OpenWRT Part TBD – Recovering from a catastrophic configuration failure

At some point you will likely completely banjax your router configuration to the point where it won’t issue IPs, boot fully or be in some other busted state and it just sits in the corner glaring at you. When the router is utterly vital to you being able to work and thus get paid, you may well be tempted to rip it off the wall, douse it in petrol and set it alight.

Whilst that may be somewhat cathartic, it’s not going to help much and it only takes a few minutes to recover a borked router. Think about that – you can hose the whole damned thing and still recover. Neat!

The official documentation is here, what follows is my somewhat abridged version.

  1. Get a nice cup of hot tea. Tea is vital! Do not underestimate the tea.
  2. Sup tea thoughtfully as you size-up your opponent.
  3. Examine the router, know the location of the main display LEDs (the WAN/Ethernet LED is probably the one you’ll be paying attention to).
  4. Also note any buttons that are not a power or reset buttons. In my case, I had an “AOSS” one I could use.
  5. Remove all the network cables bar one which you directly connect to the recovery PC; make sure this is connect to a LAN port on the router (probably LAN 1 or LAN <insert highest number here>).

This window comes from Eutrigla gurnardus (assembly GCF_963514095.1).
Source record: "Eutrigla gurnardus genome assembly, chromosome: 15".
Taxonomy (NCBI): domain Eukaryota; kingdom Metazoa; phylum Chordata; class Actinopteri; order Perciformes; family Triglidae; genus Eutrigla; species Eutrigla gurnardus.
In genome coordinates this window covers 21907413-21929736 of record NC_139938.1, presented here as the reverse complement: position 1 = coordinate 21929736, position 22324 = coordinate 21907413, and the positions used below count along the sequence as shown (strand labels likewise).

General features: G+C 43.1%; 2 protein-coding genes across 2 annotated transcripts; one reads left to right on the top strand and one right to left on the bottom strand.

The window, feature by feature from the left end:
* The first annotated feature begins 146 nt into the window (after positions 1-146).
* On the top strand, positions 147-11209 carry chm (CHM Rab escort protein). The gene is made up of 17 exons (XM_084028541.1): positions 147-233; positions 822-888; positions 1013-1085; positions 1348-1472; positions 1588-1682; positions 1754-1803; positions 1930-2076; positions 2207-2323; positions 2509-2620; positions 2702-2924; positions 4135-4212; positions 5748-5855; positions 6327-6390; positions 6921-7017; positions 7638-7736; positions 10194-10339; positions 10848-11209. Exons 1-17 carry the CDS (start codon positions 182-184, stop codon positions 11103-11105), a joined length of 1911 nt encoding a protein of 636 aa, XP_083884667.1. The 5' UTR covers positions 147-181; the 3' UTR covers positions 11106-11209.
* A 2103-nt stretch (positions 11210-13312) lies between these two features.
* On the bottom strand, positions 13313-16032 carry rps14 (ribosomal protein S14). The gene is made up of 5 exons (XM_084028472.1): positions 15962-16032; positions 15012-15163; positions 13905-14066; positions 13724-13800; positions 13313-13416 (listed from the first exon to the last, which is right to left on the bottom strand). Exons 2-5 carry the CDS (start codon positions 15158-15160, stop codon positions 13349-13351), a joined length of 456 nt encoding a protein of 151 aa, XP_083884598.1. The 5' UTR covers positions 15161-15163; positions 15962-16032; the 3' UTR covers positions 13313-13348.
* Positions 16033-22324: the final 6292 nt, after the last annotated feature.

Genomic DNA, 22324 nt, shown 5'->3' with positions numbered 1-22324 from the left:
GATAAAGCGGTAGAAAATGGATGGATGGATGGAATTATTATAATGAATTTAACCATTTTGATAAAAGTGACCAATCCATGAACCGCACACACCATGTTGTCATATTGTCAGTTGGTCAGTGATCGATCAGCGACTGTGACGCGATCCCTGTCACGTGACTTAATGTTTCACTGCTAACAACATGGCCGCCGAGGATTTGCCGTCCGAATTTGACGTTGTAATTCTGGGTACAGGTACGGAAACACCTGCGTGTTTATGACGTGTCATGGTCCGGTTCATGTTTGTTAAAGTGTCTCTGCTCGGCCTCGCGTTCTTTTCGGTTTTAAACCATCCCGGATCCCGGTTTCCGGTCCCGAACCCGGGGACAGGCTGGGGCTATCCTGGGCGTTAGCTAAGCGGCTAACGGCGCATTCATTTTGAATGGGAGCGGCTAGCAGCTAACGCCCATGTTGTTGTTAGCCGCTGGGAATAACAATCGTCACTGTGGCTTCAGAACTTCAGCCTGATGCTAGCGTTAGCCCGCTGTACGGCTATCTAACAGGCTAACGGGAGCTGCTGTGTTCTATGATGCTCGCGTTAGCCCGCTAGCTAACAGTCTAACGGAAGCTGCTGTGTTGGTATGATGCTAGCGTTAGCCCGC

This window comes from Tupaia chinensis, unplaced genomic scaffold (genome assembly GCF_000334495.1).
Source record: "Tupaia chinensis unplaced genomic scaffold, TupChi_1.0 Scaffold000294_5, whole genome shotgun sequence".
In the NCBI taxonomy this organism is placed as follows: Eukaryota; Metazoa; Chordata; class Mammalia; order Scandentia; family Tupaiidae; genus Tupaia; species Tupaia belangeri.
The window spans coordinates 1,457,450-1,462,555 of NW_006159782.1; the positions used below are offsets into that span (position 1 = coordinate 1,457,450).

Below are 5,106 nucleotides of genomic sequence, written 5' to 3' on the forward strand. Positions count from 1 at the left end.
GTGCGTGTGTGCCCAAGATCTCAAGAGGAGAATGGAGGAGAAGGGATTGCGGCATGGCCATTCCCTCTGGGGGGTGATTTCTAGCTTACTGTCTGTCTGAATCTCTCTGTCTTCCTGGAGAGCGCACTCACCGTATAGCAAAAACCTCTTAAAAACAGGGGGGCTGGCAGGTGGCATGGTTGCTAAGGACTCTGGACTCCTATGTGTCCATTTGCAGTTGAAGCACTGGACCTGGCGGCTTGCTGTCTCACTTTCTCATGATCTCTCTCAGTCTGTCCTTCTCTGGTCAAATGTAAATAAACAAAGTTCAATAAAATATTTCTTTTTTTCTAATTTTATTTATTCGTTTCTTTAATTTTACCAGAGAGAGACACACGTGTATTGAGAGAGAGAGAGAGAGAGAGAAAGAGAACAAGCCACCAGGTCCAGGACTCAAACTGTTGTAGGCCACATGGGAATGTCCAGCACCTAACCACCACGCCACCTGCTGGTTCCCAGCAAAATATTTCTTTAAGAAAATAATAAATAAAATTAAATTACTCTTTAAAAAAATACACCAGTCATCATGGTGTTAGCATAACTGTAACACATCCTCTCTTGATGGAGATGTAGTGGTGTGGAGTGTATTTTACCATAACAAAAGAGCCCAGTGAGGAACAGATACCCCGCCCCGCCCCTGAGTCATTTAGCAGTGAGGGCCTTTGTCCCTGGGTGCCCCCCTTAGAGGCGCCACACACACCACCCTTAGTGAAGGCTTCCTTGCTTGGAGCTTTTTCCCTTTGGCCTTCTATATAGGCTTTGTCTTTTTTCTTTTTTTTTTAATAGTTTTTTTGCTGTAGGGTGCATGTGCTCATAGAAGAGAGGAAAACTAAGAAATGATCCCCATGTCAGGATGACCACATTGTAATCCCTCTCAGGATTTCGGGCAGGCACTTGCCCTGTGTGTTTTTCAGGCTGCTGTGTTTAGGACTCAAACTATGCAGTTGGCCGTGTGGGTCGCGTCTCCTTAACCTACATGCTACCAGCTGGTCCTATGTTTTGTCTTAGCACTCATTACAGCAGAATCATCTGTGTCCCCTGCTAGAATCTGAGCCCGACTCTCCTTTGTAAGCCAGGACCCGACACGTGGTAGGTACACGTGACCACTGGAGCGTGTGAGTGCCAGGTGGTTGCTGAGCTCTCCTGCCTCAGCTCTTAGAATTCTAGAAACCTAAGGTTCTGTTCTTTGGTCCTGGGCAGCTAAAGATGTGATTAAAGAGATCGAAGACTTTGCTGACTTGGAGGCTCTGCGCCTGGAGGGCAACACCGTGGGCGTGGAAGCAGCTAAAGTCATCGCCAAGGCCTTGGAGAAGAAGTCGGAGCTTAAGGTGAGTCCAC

6. Configure the PC so that its Ethernet port (probably “eth0” has fixed IP ““, netmask “” and gateway “
  7. Power off (or simply unplug) the router.
  8. Wait a moment.
  9. Power the router back on and pay attention to the LED you noted earlier.
  10. Once the LED starts to flash repeatedly, press the button you selected.
  11. Wait a moment.
  12. If the LED starts to flash very rapidly, congratulations you are if “failsafe” mode. If not, go back to step 7 and try a different button.
  13. From the PC, open a terminal and try ssh root@ and if that fails (it probably will), try telnet
  14. Once in, you can now begin to correct issues. You’ll probably want to issue mount_root and then start to fix the file(s) in /etc/config
  15. Make sure your changes are saved and reboot. If the router starts normally, congratulations it’s been fixed. If not, go back to step 7 and try again.
  16. You can now reconnect everything as it should be and undo the changes you made to the PC.

This post was brought to you by “Whoops! I broke my ‘dnsmasq’ configuration”, the number 3 and a few words one should not use in polite society.

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